At sunrise, the scarab wakes up and begins to make balls of dung in the form of the sun. Which is the reason why the ancient Egyptians associated ‘scarab’ with the sun and considered it a symbol of the sun god ‘Ra.’
They believed that ‘scarab’ was a sacred being.
In Egyptian mythology, a scarab-headed god named ‘ Khepri ‘; comes from the ancient Egyptian word ‘kheper’ meaning “to become” or “to be transformed.”
‘ Khepri ‘ was known for rolling the sun across the sky each day then dragging the sun to the edge of the horizon to death every night.
Subsequently, ‘Scarab’ had an essential part of the ancient Egyptian funeral rituals; scarab beetles, made of green colour, were placed on the dead’s chest before burial and were known as “scarabs of the heart.”
During the ancient Egyptian period, there were various scarabs; scarabs of the heart found in shrouds, marriage scarabs, winged scarabs, decorative scarabs, fortune scarabs, etc.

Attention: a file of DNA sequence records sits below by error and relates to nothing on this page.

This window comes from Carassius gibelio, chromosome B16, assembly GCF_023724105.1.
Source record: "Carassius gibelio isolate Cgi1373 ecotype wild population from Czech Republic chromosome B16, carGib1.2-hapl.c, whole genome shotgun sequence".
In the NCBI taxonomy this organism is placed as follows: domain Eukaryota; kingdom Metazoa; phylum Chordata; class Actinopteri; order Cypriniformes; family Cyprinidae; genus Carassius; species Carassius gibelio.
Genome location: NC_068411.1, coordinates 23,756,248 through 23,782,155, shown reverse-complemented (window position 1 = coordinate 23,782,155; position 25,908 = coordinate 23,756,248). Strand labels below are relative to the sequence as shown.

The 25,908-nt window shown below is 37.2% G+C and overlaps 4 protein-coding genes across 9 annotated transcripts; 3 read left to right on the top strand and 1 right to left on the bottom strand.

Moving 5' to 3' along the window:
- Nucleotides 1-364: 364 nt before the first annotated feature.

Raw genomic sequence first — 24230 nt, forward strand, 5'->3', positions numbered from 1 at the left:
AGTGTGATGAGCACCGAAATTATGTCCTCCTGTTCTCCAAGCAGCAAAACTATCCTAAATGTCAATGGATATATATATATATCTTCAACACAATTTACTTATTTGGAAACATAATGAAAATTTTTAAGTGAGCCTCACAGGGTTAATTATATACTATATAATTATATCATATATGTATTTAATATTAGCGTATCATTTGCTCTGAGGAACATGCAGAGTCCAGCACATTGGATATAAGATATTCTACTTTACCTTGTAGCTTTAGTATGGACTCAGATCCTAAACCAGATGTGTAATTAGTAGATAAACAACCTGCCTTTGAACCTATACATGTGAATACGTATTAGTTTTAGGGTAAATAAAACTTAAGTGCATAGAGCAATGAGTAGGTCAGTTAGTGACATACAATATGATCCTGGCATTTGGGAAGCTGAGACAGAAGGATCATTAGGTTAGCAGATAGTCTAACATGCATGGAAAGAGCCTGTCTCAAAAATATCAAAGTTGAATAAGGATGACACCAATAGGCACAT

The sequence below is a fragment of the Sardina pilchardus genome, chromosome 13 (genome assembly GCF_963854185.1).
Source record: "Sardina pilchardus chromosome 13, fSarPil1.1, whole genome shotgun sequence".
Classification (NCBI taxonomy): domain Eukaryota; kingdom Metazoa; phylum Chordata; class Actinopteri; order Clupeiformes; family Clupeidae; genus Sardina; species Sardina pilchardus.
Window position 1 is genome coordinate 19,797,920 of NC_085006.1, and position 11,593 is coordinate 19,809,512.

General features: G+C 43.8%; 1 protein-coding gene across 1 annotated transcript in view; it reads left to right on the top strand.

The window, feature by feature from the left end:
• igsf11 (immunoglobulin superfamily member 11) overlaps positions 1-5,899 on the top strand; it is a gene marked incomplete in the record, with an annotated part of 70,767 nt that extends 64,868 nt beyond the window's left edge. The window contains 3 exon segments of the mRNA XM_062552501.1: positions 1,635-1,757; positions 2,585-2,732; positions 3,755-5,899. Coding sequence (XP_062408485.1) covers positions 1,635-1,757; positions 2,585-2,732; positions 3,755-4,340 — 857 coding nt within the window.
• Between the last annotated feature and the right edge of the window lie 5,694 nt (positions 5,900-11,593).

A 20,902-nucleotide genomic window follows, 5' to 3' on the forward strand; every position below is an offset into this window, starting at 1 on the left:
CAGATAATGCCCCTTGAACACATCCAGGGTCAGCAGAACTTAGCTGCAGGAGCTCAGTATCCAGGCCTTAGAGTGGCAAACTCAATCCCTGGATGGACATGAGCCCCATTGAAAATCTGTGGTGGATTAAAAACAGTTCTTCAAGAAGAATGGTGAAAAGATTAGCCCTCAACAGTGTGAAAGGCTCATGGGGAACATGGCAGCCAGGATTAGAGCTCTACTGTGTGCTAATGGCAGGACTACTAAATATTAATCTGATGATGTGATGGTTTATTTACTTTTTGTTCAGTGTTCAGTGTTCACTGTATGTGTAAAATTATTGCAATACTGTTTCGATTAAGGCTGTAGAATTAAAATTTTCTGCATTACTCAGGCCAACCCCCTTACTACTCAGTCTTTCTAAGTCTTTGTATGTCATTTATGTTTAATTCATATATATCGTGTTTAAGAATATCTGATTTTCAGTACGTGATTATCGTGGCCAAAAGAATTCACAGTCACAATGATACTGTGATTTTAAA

Ancient Egyptians received scarabs as honor medals. The smaller ones had the king’s name, followed by the gifted person’s title and role. While the larger scarab carries short news besides names, such as formal events such as royal weddings.
Without a doubt, the scarab was the most popular amulet in ancient Egypt. Therefore, the ancient Egyptians placed it next to their heart to give them powers. It was a symbol for good luck, rebirth, growth, and transformation.
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